OPTICAL Joins The Team!


Few artists are heralded as true pioneers.

That really is an understatement.

In Matt Quinn, however, we have a producer who, without any shadow of doubt, is a bonafide luminary, genre-shaping, trendsetting, legend of the Drum & Bass ecosystem.

‘Optical’ is an alias that evokes immediate respect; his work spans back over 25 years and there isn’t a DJ in the scene who hasn’t hammered his music at some point in this period. Together with Ed Rush, they turned the game on its head, and without question were fundamental in the laying of the path that led to today’s sound – no debate about it.

It is actually impossible to fine down his discography to a ‘top ten’ of any kind, but there are obvious tunes that we all love so much. The main aspect of this music that stands out to the listener is the variety in vibe & style. It all just exudes character and personality, whether it’s the relentless techno carnival that is KERB CRAWLER, or the stone cold jazz-laced killer in WATERMELON, or the rave destroying monster in CHUBRUB – this is vibrant music that always makes you feel things…. and blows your mind in the process.

It’s an enormous honour and a really proud moment in our history to welcome Optical as one of our new team of six.

He will be exclusively supplying our members with fresh production samples and studio tutorial videos. In terms of samples, expect a blend of vintage Optical flavours, combined with the sound design he’s been working on more recently.

BIG.

 

>>> We asked Optical a few pre-season questions <<<

Welcome to the team Matt! It’s really great to be working with you. How are you doing and how has the last year been for you? Has this period of staying at home had any kind of positive effect on your creativity? (feel free to be totally honest about that!)1. Welcome to the team Matt! It’s really great to be working with you. How are you doing and how has the last year been for you? Has this period of staying at home had any kind of positive effect on your creativity? (feel free to be totally honest about that!)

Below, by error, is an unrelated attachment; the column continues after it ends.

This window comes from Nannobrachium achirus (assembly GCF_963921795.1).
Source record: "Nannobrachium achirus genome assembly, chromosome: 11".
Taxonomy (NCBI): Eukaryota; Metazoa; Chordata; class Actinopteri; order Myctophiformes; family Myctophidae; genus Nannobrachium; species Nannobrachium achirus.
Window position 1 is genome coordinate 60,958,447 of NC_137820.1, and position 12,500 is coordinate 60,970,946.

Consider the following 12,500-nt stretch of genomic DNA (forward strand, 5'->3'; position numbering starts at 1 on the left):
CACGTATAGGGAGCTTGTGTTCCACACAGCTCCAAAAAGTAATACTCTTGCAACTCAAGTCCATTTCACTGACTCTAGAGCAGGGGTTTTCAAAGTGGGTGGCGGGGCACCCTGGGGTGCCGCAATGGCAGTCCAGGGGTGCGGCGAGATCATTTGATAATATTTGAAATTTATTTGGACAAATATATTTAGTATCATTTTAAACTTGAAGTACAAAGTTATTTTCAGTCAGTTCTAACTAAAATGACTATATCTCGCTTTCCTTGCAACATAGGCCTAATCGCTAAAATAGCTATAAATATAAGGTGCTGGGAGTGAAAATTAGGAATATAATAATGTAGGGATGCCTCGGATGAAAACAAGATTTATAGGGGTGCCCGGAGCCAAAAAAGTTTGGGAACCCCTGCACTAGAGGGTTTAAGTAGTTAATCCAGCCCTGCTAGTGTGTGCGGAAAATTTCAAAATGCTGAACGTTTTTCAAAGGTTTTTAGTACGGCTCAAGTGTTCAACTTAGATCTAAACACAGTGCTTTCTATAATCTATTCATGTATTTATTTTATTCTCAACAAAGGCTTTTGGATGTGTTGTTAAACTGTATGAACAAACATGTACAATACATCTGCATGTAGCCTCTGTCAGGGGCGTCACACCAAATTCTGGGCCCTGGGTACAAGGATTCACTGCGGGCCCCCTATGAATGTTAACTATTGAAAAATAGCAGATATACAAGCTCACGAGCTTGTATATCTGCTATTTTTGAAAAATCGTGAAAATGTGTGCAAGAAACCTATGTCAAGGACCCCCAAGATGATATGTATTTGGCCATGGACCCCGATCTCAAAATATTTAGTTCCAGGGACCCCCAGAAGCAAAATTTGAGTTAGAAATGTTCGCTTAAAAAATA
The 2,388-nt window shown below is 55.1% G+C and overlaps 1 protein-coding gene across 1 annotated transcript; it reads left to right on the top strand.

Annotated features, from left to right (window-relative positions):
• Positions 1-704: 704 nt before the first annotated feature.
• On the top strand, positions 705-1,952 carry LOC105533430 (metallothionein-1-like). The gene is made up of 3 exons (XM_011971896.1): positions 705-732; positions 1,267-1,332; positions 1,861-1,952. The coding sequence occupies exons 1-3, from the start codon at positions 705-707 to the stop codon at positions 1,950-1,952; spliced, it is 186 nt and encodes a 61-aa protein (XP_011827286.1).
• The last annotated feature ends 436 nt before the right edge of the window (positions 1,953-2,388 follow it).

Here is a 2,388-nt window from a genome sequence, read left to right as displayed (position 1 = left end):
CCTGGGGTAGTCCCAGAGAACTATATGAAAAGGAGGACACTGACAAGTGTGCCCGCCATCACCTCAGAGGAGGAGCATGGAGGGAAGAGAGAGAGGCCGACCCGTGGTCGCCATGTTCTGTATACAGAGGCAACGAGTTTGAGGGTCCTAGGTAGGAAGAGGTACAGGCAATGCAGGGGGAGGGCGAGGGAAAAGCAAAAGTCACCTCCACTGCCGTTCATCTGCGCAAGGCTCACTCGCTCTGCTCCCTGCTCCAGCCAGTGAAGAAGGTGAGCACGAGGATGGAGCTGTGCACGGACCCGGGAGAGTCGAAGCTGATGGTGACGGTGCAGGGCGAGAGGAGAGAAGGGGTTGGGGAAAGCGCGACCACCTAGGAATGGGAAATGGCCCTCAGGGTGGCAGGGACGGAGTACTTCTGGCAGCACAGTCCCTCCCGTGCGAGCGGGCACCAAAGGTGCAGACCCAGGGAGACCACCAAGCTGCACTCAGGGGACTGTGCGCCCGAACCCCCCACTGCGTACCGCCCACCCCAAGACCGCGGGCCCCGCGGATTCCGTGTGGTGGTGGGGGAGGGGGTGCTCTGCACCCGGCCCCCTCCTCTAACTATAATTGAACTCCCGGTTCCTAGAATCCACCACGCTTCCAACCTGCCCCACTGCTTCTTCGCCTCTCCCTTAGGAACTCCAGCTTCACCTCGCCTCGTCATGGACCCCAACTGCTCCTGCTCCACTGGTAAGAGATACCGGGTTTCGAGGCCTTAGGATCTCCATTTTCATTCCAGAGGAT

I am really excited to be part of this year’s lineup! Honestly, the last 12 months has been the most difficult and stressful year of my life, like most people I’m sure. I have lived for performing as a DJ and experiencing beautiful, loud gnarly music with a bunch of like-minded people, dancing and having fun together since I was 16 years old so it’s been very hard to be shut away. Thankfully we have all survived and we have been working away at new music and also finding some joy with our online streaming events too. Now it looks like we will get back to the life we love soon as things continue to improve here, hopefully.